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Lectures and Articles by Nishijima Roshi


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Contents:


Zazen, a Better Way of Experiencing Pain

In November 2002 Nishijima Roshi attended a conference in Montpellier, France, that discussed the theme "Has Pain a Meaning." In his talk at the conference, Nishijima Roshi outlined his ideas on the meaning of pain from the Buddhist viewpoint.

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Buddhism & The Autonomic Nervous System 

This short talk was given by Nishijima Roshi to a group of Buddhists and Christians who practice Zazen, at a retreat in Brussels in November 2002. In his talk, Nishijima Roshi outlines his idea about how our autonomic nervous system becomes balanced when we practice Zazen, enabling us to experience the state of Buddhas. 

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Buddhism & Action

This small booklet is a translation of three talks given by Nishijima Roshi on NHK Radio in December 1994. The talks are titled: Buddhism & Action, Action & Daily Life, and Buddhism & Zazen.

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Three Philosophies & One Reality

The Basic Philosophy of Buddhism

This booklet is an edited collection of seven talks given on Buddhism by Master Nishijima to the weekly seminar he has held in Tokyo for the last 16 years. Master Nishijima bases his explanations of Buddhist theory on the Shobogenzo, the central work of the Buddhist priest and philosopher known as Master Dogen. Though a brilliant and original thinker adept with words and the complexities of Buddhist logic, Master Dogen never lost sight of the gulf that separates ideas and reality. He found the true foundation of Buddhist life, not in theories but in the simple sitting practice called Zazen. His thought is thus entirely practical and realistic, and his insight remains as fresh and pertinent today as it was seven hundred years ago.

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The Buddhist Precepts

The precepts are not theoretical or romantic. They are very concrete and practical. In this they reflect the fundamental character of the Buddhist religion. Buddhism is a practical religion. It is concerned with finding the right way to live. To live correctly is not so easy.

When we are beginning our Buddhist life we need some guidelines: some criteria by which to decide what we should do and what we should not do. The precepts were created to fulfill that function. The were made to help us live properly and correctly. In other words, the precepts teach us how to live a happy life.

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Understanding The Shobogenzo

Most people's reaction on first reading the Shobogenzo is that it seems very difficult to see clearly what the writings mean. This is a natural reaction because when we read a sentence, we usually expect to be able to understand the meaning of what we read immediately. The first time that I picked up a copy of the Shobogenzo, I found that I could not understand any of it, although I was reading a book written in my own native language. Of course, reading the Shobogenzo in translation introduces a new set of problems related to the skill and knowledge of the translator, and to the similarities of the languages.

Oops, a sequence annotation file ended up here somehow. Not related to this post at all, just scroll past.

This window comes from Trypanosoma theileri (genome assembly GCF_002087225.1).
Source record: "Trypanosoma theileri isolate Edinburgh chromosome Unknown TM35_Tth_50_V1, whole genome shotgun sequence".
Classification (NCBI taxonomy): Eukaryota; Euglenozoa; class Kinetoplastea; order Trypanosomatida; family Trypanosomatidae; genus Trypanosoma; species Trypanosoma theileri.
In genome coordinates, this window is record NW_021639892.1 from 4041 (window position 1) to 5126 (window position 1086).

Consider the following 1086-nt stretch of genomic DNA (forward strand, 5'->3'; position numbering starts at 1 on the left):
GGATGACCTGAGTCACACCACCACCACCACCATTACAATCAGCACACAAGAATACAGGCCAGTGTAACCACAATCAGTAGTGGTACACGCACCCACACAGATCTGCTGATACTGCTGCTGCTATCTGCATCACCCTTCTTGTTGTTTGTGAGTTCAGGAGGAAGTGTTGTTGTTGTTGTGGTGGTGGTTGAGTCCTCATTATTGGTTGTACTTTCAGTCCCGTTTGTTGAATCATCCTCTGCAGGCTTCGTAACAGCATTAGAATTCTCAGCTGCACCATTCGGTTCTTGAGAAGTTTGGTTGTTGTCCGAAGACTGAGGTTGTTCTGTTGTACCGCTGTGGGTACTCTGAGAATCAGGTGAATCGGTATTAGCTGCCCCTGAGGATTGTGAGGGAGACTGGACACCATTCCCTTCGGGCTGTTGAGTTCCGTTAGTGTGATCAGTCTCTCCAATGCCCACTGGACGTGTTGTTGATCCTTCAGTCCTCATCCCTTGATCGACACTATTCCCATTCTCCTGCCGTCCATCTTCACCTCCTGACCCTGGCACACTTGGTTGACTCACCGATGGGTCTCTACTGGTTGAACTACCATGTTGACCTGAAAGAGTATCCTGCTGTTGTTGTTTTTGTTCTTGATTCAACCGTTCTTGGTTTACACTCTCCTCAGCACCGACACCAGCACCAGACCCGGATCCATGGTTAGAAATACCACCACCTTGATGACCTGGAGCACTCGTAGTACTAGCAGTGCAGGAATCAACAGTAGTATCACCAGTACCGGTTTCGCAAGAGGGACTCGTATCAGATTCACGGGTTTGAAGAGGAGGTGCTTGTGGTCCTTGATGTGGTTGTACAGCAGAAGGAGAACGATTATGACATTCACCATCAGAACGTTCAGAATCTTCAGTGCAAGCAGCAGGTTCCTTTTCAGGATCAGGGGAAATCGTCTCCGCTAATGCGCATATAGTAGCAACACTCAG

Attempts to elucidate the problems that the Shobogenzo presents to the reader bring me to four main reasons:

  1. The Shobogenzo is written with a unique logical structure, which I have called "Four Views" or "Three Philosophies & One Reality." I explain this system of logic in a later section.
  2. Master Dogen wrote using many phrases and quotations from Chinese Buddhism which are relatively unknown to the layman, and difficult to render into other languages. These phrases appear in the Shobogenzo in their original Chinese form, making some parts of the book a commentary in 13th century Japanese on Chinese phrases from even older sources. In the translated version, we have the additional problems of representing these phrases in a very different target language.
  3. The concepts that Master Dogen wanted to express were profound and subtle. Even in his own language it was necessary for him to invent many new words and phrases to put over what he wanted to say. These new words were largely not adopted into the Japanese language, and so are unfamiliar to us today.
  4. Master Dogen wrote the Shobogenzo in order to explain his experience of reality gained from practicing Zazen. His words are based on this experience. It is normal these days to think that anything philosophical can be understood intellectually, as an intellectual exercise. We do not have much experience of philosophies which are pointing to physical practice. We think that just reading the book should be enough to understand what is written in it.

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Japanese Buddhism & The Meiji Restoration

This paper was presented at the Annual Meeting of the American Academy of Religion in San Francisco in November 1997.

"The Meiji Restoration that engulfed Japan in 1868, although described as a "restoration," was in fact a complete revolution, which affected all levels of society, ...and which had an impact on every facet of life-cultural, economic, and political.

"...Religions too were caught up in the sweeping changes, and Buddhism was no exception. The historical events that unfolded in Buddhism in Japan caused major destruction and irreversible changes to many aspects of the religion and its practices. In this paper, I would like to discuss the concrete nature of some of these changes, in order to set the modern face of Buddhism in Japan within a historical and philosophical context."

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